Police breached door, broke into district councilor Andrew Chiu’s home for security law arrest

Chiu said police broke into his home because he was in the bathroom and did not answer the door immediately. Photo via Apple Daily.
Chiu said police broke into his home because he was in the bathroom and did not answer the door immediately. Photo via Apple Daily.

Police broke into the home of district councilor Andrew Chiu, who helped organize the July primary elections, early Wednesday morning when he did not answer the door.

Chiu told Apple Daily that he was in the bathroom at the time. Police, believed to have grown impatient, used tools to wrestle his door open.

Just as officers managed to break in, Chiu walked out of the bathroom and was immediately pushed onto his sofa. As police subdued him, Chiu said, they yelled “Don’t think about resisting.”

Photos that Chiu shared with Apple Daily show the damage done to his door, as well as a straight-line crack where his wall meets the door frame.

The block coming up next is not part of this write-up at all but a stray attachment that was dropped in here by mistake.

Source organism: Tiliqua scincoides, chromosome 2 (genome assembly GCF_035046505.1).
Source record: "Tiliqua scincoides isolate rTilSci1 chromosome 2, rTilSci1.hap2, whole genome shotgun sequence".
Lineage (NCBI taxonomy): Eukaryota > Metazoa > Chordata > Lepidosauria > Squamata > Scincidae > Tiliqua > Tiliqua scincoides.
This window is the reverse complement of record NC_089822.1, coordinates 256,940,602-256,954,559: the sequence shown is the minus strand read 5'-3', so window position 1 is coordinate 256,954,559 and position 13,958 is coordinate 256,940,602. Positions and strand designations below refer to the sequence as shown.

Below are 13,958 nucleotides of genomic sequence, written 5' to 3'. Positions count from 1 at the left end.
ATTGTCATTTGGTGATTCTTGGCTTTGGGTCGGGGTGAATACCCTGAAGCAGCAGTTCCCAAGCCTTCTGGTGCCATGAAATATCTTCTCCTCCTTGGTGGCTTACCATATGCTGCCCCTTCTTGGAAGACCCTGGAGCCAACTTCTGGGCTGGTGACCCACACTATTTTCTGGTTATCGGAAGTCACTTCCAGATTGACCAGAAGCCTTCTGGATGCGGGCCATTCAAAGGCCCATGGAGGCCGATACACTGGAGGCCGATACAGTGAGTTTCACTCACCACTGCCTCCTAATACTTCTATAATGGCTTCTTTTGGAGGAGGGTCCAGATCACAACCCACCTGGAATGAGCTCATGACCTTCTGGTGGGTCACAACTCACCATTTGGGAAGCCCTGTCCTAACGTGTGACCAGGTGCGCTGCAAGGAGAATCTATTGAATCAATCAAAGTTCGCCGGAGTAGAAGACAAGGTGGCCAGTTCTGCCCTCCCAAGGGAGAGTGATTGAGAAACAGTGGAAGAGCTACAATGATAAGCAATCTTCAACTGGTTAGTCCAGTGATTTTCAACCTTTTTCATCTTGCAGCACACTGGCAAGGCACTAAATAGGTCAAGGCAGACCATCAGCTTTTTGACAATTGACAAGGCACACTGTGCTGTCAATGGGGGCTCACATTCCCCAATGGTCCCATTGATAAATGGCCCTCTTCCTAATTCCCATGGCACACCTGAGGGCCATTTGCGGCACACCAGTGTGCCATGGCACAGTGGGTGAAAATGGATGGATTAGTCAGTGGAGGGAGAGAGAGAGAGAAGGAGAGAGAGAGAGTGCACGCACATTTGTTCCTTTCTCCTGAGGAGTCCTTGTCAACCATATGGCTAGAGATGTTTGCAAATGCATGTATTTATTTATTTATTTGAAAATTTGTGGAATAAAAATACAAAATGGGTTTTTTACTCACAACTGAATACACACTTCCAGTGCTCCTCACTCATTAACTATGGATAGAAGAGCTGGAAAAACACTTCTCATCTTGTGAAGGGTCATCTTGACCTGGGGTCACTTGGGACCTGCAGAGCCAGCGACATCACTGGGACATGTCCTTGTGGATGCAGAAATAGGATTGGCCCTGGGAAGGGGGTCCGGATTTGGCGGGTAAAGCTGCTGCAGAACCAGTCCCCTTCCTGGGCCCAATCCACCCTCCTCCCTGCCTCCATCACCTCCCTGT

Once a little-known activist, Chiu became the subject of local headlines in 2019 when, at a protest in a Tai Koo shopping mall, a knife-wielding Mandarin-speaking man allegedly bit part of his ear off and attacked several other protesters.

He was one of the 53 pro-democracy figures detained under the national security law on Wednesday. That morning, officers fanned out across the city to arrest activists, ex-lawmakers and district councilors involved in a primary vote ahead of the later-canceled Legislative Council elections.

As convenor of Power for Democracy, the group that coordinated the unofficial primary, Chiu helped organize the two-day election. (After the vote, he announced that he was severing links with the poll because of Beijing’s allegations that it may violate the national security law.)

Chiu also told Apple Daily that police conducted a “very thorough” search of his home and his office in Tai Koo, where he is a district councilor.

After that, Chiu was taken to the North Point Police Station and detained for about 40 hours. He was eventually released at 11:30pm Thursday on a cash bail of HK$50,000 (US$645), according to his Facebook page.

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